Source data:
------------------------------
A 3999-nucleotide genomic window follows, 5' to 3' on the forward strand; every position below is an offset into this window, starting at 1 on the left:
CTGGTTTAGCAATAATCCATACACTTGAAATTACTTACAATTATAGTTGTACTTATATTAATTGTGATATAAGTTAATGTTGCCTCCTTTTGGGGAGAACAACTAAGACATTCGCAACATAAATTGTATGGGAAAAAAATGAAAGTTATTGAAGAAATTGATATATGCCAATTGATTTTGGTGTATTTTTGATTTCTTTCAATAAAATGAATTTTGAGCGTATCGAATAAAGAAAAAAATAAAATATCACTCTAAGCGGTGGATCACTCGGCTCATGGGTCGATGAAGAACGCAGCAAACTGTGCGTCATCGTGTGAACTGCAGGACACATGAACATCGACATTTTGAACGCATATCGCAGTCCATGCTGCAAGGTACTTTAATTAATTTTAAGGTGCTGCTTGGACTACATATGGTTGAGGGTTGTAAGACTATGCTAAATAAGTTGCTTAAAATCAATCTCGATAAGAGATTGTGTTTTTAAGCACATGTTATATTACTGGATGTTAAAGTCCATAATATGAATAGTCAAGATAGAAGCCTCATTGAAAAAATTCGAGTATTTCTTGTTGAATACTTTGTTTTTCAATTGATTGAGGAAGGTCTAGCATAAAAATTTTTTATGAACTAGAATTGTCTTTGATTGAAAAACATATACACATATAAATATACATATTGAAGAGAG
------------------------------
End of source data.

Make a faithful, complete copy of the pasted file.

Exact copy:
A 3999-nucleotide genomic window follows, 5' to 3' on the forward strand; every position below is an offset into this window, starting at 1 on the left:
CTGGTTTAGCAATAATCCATACACTTGAAATTACTTACAATTATAGTTGTACTTATATTAATTGTGATATAAGTTAATGTTGCCTCCTTTTGGGGAGAACAACTAAGACATTCGCAACATAAATTGTATGGGAAAAAAATGAAAGTTATTGAAGAAATTGATATATGCCAATTGATTTTGGTGTATTTTTGATTTCTTTCAATAAAATGAATTTTGAGCGTATCGAATAAAGAAAAAAATAAAATATCACTCTAAGCGGTGGATCACTCGGCTCATGGGTCGATGAAGAACGCAGCAAACTGTGCGTCATCGTGTGAACTGCAGGACACATGAACATCGACATTTTGAACGCATATCGCAGTCCATGCTGCAAGGTACTTTAATTAATTTTAAGGTGCTGCTTGGACTACATATGGTTGAGGGTTGTAAGACTATGCTAAATAAGTTGCTTAAAATCAATCTCGATAAGAGATTGTGTTTTTAAGCACATGTTATATTACTGGATGTTAAAGTCCATAATATGAATAGTCAAGATAGAAGCCTCATTGAAAAAATTCGAGTATTTCTTGTTGAATACTTTGTTTTTCAATTGATTGAGGAAGGTCTAGCATAAAAATTTTTTATGAACTAGAATTGTCTTTGATTGAAAAACATATACACATATAAATATACATATTGAAGAGAG